The Fleury vs. Vokoun question being bandied about (WARNING: Ron Cook alert) in newspapers and on the radio today bewilders me. That Marc-Andre Fleury is the $5MM per year goaltender who was the primary starter in the regular season should have precious little bearing on his status for game one of the Ottawa series. The Penguins didn’t play their best hockey in front of MAF, but they also didn’t play their best hockey in front of Vokoun in game six. The difference between the two is Vokoun made the saves his team needed him to make to keep them in the game while Fleury didn’t. I’m as confused as the next person how the Pens could play stifling, maddening defense in games one and five and then proceed to run around like idiots in games two, three, four, and six, but it happened, and they needed their goaltender to pick them up. Vokoun did, Fleury didn’t.
Why not start Vokoun, and when he has a bad game (this will happen, because it always happens in the playoffs) you pull him for Fleury? Assuming Fleury actually has anything left to give this team and fills in admirably for the remainder of that game he reclaims the mantle as the starter. If he doesn’t, he remains your backup and you figure out what to do with him in the offseason and in the meantime hope like hell Vokoun can put himself back together.
Starting Fleury over a guy who just gave you two wins in your two most important games of the season with a 1.41 GAA while stopping 66 of 69 shots simply because, "Fleury is the starting goaltender of this team," or, "We pay him $5MM, we HAVE to play him," or (my favorite), "You can’t win the Stanley Cup with Tomas Vokoun as your starting goaltender," as though there is a clause written somewhere in the new CBA that prohibits Vokoun’s name from ever appearing on the Stanley Cup, makes no sense whatsoever. There isn’t a logical argument to be made supporting Fleury over Vokoun tomorrow night.
Some other thoughts:
After games two and three a popular talking point became, "The Penguins are terrified of the first round of the playoffs," as though this was an excuse for their poor play. Absolutely nobody said this before the series started, so to point to it as some kind of actual thing that exists seems revisionist at best and a prime example of lazy sports talk at worst. If the Pens were truly somehow terrified of round one they probably wouldn’t have been picked by everyone on Earth to win this series in five games or less, and the probably wouldn’t have come out firing on all cylinders in game one. And when game two started and they were up 2-0 before your nachos were ready and 3-1 after the first period I don’t think they sat in the locker room between periods staring at each other when suddenly someone said, "This first round series is off to a great start, you guys!" and they all finally realized OH GEEZTHIS IS ROUND ONE! and proceeded to crap the bed.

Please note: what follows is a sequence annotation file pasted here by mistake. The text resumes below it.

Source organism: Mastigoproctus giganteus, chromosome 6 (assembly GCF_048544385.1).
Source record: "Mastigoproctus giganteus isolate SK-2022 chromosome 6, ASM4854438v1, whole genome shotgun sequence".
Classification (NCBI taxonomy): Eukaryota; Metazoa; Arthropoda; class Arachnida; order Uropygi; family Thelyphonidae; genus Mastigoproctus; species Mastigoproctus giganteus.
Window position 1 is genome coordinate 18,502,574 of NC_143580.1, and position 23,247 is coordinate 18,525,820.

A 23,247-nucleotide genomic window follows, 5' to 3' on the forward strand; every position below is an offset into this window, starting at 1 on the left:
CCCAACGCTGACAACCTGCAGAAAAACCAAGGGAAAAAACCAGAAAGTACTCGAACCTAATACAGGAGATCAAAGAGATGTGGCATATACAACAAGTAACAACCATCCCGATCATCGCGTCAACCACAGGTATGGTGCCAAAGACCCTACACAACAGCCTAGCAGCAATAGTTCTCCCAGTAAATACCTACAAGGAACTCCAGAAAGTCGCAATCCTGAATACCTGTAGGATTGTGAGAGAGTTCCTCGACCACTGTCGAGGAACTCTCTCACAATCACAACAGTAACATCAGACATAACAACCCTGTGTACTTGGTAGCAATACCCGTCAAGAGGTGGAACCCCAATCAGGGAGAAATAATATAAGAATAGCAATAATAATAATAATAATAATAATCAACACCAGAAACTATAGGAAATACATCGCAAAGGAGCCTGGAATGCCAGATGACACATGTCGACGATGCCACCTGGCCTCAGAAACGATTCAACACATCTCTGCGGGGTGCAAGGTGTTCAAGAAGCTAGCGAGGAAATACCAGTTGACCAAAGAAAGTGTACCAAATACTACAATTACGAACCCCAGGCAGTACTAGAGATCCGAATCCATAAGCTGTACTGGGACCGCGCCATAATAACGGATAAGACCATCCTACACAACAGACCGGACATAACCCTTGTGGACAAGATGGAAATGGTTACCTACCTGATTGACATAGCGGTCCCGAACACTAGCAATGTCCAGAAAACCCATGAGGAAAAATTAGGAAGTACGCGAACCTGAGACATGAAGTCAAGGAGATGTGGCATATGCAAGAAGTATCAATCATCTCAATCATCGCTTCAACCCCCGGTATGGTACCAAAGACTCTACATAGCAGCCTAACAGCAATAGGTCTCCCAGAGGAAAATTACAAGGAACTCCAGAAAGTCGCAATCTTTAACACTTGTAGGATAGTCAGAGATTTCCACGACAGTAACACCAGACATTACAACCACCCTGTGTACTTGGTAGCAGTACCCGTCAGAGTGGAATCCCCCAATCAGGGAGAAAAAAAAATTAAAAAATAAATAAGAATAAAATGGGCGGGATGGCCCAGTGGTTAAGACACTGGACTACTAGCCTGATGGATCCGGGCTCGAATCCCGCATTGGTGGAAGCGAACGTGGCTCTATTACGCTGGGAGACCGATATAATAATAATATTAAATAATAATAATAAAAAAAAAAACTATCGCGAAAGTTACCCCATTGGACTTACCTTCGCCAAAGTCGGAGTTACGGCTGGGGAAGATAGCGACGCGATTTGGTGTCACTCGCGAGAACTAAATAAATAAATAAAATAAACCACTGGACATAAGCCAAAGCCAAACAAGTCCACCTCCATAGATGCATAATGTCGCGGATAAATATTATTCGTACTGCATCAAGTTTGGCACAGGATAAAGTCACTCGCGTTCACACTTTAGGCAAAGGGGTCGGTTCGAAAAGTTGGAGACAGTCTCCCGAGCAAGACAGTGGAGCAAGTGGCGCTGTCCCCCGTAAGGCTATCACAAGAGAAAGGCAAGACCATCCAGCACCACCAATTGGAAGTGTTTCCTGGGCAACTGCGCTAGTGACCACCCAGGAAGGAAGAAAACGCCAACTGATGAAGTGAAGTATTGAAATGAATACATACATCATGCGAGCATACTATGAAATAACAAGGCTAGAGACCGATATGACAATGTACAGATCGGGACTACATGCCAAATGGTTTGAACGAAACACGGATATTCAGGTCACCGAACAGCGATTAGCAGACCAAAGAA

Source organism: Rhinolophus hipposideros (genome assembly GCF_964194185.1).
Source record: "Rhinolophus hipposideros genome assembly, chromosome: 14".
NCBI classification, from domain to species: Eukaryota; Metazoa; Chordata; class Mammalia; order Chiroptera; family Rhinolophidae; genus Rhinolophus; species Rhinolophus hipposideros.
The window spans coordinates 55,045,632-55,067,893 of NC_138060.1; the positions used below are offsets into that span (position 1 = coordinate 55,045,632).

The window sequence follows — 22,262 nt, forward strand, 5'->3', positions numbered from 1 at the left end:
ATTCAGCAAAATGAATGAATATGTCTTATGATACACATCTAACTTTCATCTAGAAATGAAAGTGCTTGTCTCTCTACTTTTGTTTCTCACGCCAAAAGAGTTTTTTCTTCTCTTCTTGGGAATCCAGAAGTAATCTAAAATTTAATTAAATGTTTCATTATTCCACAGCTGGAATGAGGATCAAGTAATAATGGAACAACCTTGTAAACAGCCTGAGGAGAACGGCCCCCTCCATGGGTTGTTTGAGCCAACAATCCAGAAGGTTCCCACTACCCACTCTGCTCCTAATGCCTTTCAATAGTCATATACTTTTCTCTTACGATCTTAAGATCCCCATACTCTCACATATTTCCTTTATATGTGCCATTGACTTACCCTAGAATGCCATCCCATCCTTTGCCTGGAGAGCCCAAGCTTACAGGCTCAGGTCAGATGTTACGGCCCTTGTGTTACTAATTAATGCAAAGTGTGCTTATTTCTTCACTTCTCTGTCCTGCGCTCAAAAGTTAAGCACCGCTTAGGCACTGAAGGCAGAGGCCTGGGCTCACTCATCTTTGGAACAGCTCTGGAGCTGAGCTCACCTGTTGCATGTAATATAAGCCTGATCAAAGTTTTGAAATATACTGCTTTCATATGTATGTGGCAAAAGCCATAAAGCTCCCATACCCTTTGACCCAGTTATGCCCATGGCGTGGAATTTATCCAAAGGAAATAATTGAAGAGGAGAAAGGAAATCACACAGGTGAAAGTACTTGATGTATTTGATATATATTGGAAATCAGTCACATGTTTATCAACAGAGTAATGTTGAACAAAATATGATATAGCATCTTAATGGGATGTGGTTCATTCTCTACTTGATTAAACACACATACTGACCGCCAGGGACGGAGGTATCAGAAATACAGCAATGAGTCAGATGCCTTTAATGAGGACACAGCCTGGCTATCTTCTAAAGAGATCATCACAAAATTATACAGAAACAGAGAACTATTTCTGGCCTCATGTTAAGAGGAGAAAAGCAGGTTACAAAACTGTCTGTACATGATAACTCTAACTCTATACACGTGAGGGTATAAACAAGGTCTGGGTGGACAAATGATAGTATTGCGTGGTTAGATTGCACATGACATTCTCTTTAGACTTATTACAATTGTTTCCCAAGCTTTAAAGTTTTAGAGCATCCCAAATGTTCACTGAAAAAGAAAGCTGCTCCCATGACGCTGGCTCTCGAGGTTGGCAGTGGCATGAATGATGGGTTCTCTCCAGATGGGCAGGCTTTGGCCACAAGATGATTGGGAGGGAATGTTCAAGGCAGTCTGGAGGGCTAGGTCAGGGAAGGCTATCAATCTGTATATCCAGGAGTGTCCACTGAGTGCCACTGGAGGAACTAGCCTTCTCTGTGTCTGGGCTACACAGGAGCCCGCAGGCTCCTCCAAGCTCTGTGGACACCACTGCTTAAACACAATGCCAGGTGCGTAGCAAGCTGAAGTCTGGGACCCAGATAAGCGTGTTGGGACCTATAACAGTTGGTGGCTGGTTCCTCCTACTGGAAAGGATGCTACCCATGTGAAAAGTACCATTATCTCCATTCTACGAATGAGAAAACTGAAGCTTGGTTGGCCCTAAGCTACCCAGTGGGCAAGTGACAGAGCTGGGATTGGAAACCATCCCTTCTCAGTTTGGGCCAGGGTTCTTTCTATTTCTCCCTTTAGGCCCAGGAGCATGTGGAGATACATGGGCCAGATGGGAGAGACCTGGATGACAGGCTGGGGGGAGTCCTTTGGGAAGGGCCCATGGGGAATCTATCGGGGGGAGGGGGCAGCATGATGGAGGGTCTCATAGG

It’s impossible to overstate how important special teams were against the Islanders. Specifically, the Penguins killed 18 of 20 Islanders power plays, and their perfect six for six in games three and six, respectively, were very likely the difference in this series. If the PK falters at any point in either game we might be picking up the pieces of a lost season.
Speaking of special teams, don’t expect the Pens to score on one third of their power play chances against the Sens. They’re going to have to be much better five-on-five.
- The Pens put 167 shots on goal in six games and scored 25 times for a shooting percentage of almost 15%. The Senators allowed 180 shots in only five games (36 per game) and allowed nine goals for a save percentage of .950. If the Senators allow 36 shots on goal against Craig Anderson against the Penguins, well, there could be some problems in Ottawa. The Canadiens have a nice little group of skilled players, but they can’t match the offensive prowess of the Pens. Ottawa is going to have to tighten it up defensively if they want to hang.